Molecular Biology and Genetics
My laboratory uses molecular biology approaches in an effort to better understand retinal function and pathology, and attempts to use this increased understanding to develop new approaches for the diagnosis and treatment of retinal disease (age-related macular degeneration, retinitis pigmentosa, and glaucoma). We are particularly interested in defining the mechanisms regulating photoreceptor and ganglion cell gene expression, determining how gene expression changes in disease, and identifying and characterizing novel retinal genes that are important for retinal function and disease.
Molecular genetics is built on the assumption that DNA sequence alone is sufficient to direct a cell's creation, operation, and fate. While this assumption must be modified to accommodate epigenetic phenomena, it is at least clear that the information contained solely in the sequence of the genome is massive and complex. We use sequence alignment algorithms, phylogenetics, and sequence modeling to form hypotheses about historic and current roles of DNA features.
Cell membranes are sites of interface between the cell and the outside world, and constitute major sites of signaling. Membranes also form the front lines where deadly pathogens first contact human cells and initiate infection. Our main focus is a family of membrane-immersed enzymes, termed rhomboid proteases, that cut protein segments within the membrane. This cleavage liberates proteins from the membrane, either to activate signals rapidly, or to inactivate selected targets.
The binding and presentation of peptide fragments to T lymphocytes by histocompatibility molecules is a central event in regulating the immune response to self and non-self antigens. My group has focused on the study of a novel family of conserved class I histocompatibility proteins termed class Ib molecules. We have found that one member of this family, the Qa-1 molecule encoded by the class Ib gene T23, binds peptides derived from bacterial and mammalian stress (heat-shock) proteins.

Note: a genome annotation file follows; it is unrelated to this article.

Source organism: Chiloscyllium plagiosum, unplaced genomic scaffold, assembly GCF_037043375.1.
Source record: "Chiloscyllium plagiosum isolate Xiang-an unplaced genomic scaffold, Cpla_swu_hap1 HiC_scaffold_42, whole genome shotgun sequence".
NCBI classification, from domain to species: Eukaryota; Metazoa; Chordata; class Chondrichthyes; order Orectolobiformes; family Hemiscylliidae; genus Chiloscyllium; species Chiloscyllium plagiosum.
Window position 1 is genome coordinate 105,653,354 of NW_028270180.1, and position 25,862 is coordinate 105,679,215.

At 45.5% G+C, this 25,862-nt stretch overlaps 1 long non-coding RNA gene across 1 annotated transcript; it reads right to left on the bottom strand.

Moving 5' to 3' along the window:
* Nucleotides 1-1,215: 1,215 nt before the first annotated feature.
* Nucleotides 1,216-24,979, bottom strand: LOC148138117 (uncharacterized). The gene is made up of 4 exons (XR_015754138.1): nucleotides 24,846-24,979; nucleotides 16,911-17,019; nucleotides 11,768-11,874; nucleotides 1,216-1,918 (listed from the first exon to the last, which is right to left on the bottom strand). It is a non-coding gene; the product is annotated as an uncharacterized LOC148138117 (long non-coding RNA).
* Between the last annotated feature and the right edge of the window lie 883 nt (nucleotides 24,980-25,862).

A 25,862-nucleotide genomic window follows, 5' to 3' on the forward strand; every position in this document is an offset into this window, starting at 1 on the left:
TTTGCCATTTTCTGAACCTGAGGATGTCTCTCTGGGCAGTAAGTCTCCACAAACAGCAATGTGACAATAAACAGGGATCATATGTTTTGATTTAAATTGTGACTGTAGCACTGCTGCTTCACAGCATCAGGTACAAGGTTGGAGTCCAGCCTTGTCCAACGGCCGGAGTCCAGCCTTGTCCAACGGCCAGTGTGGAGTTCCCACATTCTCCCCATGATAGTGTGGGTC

Our lab studies the earliest stages of embryogenesis to understand how single-celled eggs develop into complex multicellular embryos. We focus on the choice between soma and germline, one of the first developmental decisions faced by embryos. Our goal is to identify and characterize the molecular mechanisms that activate embryonic development, polarize embryos, and distinguish between somatic and germline cells.
For the 34 million people infected with HIV-1, the best current hope for avoiding the fatal consequences of the infection lies in treatment with antiretroviral therapy (ART), which consists of combinations of three drugs that inhibit specific steps in the virus life cycle. The benefits of ART in reducing the morbidity and mortality are clear, but ART is not curative. In 1995, our laboratory provided the first demonstration that latently infected CD4+ T cells were present in patients with HIV-1 infection. We later found that latently infected cells persist indefinitely even
A fundamental property of living cells is their extraordinary ability to sense and respond to a changing environment. In higher eukaryotes, malfunctioning of signaling networks has many devastating consequences such as cancer, diabetes or autoimmunity. Such consequences arise from the inability of cells to properly evaluate information and cooperate. Our main focus is to understand how individual cells use signaling networks to integrate information, and eventually coordinate collective cell behaviors.
The mammalian olfactory system provides an excellent model to study two of the important questions in molecular neurobiology. The continual replacement of olfactory receptor neurons mimics many aspects of neuronal differentiation and development in the brain. The olfactory system, therefore, provides a unique opportunity to observe processes in adults that, in other neuronal systems, only occur in the embryo. Additionally, the mammalian olfactory system has the remarkable ability to detect a wide variety of odorant molecules with high sensitivity and specificity.
Biology: Frizzled receptors in development and disease Our laboratory has focused for the past two decades on a large family of cell-surface receptors called Frizzled. This name refers to the appearance of fruit flies in which the receptor gene is mutated: the hairs and bristles on the body surface of Frizzled mutant flies are oriented inappropriately. In mammals, including humans, there are ten closely related Frizzled genes. In the mid-1990s, we showed, in collaboration with the laboratory of Roel Nusse at Stanford, that the principal ligands for Frizzleds are the Wnt proteins.
Molecular mechanisms underlying accurate chromosome segregation